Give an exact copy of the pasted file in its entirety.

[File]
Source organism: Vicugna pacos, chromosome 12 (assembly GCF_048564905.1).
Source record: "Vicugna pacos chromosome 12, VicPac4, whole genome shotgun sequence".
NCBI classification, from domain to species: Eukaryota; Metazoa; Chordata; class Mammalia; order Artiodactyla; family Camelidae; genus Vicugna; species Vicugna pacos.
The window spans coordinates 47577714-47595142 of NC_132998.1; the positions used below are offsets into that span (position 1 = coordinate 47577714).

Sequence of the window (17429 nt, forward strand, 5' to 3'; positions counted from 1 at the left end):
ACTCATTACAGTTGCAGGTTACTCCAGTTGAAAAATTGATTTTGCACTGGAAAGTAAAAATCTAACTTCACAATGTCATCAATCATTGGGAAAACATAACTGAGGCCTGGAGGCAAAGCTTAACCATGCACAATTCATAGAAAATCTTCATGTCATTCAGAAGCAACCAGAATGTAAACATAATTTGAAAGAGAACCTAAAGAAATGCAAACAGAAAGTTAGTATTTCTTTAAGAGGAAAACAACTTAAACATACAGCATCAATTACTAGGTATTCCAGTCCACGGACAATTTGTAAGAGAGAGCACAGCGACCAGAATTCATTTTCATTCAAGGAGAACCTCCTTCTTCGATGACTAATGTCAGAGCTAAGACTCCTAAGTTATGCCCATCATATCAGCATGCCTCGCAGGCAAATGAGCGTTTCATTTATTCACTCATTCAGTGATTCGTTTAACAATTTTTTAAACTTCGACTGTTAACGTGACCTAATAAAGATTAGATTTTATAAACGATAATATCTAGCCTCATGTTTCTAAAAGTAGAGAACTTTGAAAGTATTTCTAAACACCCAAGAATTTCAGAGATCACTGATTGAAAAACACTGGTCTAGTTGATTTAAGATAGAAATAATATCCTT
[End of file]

Source organism: Vicugna pacos, chromosome 12 (assembly GCF_048564905.1).
Source record: "Vicugna pacos chromosome 12, VicPac4, whole genome shotgun sequence".
NCBI classification, from domain to species: Eukaryota; Metazoa; Chordata; class Mammalia; order Artiodactyla; family Camelidae; genus Vicugna; species Vicugna pacos.
The window spans coordinates 47577714-47595142 of NC_132998.1; the positions used below are offsets into that span (position 1 = coordinate 47577714).

Sequence of the window (17429 nt, forward strand, 5' to 3'; positions counted from 1 at the left end):
ACTCATTACAGTTGCAGGTTACTCCAGTTGAAAAATTGATTTTGCACTGGAAAGTAAAAATCTAACTTCACAATGTCATCAATCATTGGGAAAACATAACTGAGGCCTGGAGGCAAAGCTTAACCATGCACAATTCATAGAAAATCTTCATGTCATTCAGAAGCAACCAGAATGTAAACATAATTTGAAAGAGAACCTAAAGAAATGCAAACAGAAAGTTAGTATTTCTTTAAGAGGAAAACAACTTAAACATACAGCATCAATTACTAGGTATTCCAGTCCACGGACAATTTGTAAGAGAGAGCACAGCGACCAGAATTCATTTTCATTCAAGGAGAACCTCCTTCTTCGATGACTAATGTCAGAGCTAAGACTCCTAAGTTATGCCCATCATATCAGCATGCCTCGCAGGCAAATGAGCGTTTCATTTATTCACTCATTCAGTGATTCGTTTAACAATTTTTTAAACTTCGACTGTTAACGTGACCTAATAAAGATTAGATTTTATAAACGATAATATCTAGCCTCATGTTTCTAAAAGTAGAGAACTTTGAAAGTATTTCTAAACACCCAAGAATTTCAGAGATCACTGATTGAAAAACACTGGTCTAGTTGATTTAAGATAGAAATAATATCCTT